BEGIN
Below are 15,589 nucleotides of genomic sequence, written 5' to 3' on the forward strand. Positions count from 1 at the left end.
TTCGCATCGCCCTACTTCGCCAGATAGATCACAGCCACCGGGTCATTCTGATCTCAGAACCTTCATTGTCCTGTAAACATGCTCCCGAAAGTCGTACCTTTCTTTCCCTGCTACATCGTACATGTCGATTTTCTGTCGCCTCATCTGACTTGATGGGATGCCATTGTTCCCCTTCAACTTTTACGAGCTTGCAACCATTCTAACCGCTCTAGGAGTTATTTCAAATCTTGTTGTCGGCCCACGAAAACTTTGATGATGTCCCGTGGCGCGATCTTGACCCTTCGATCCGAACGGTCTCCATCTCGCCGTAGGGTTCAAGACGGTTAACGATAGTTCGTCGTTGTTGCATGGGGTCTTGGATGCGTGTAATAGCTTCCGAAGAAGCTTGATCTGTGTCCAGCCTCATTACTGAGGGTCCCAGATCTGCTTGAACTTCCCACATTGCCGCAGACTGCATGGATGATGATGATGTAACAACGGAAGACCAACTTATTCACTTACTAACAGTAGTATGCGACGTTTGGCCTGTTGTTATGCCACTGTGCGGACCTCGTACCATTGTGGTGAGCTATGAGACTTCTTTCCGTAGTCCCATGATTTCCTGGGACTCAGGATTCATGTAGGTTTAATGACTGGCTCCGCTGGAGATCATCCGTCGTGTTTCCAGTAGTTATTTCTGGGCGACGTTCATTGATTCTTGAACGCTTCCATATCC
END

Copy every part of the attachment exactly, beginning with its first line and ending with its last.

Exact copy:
Below are 15,589 nucleotides of genomic sequence, written 5' to 3' on the forward strand. Positions count from 1 at the left end.
TTCGCATCGCCCTACTTCGCCAGATAGATCACAGCCACCGGGTCATTCTGATCTCAGAACCTTCATTGTCCTGTAAACATGCTCCCGAAAGTCGTACCTTTCTTTCCCTGCTACATCGTACATGTCGATTTTCTGTCGCCTCATCTGACTTGATGGGATGCCATTGTTCCCCTTCAACTTTTACGAGCTTGCAACCATTCTAACCGCTCTAGGAGTTATTTCAAATCTTGTTGTCGGCCCACGAAAACTTTGATGATGTCCCGTGGCGCGATCTTGACCCTTCGATCCGAACGGTCTCCATCTCGCCGTAGGGTTCAAGACGGTTAACGATAGTTCGTCGTTGTTGCATGGGGTCTTGGATGCGTGTAATAGCTTCCGAAGAAGCTTGATCTGTGTCCAGCCTCATTACTGAGGGTCCCAGATCTGCTTGAACTTCCCACATTGCCGCAGACTGCATGGATGATGATGATGTAACAACGGAAGACCAACTTATTCACTTACTAACAGTAGTATGCGACGTTTGGCCTGTTGTTATGCCACTGTGCGGACCTCGTACCATTGTGGTGAGCTATGAGACTTCTTTCCGTAGTCCCATGATTTCCTGGGACTCAGGATTCATGTAGGTTTAATGACTGGCTCCGCTGGAGATCATCCGTCGTGTTTCCAGTAGTTATTTCTGGGCGACGTTCATTGATTCTTGAACGCTTCCATATCC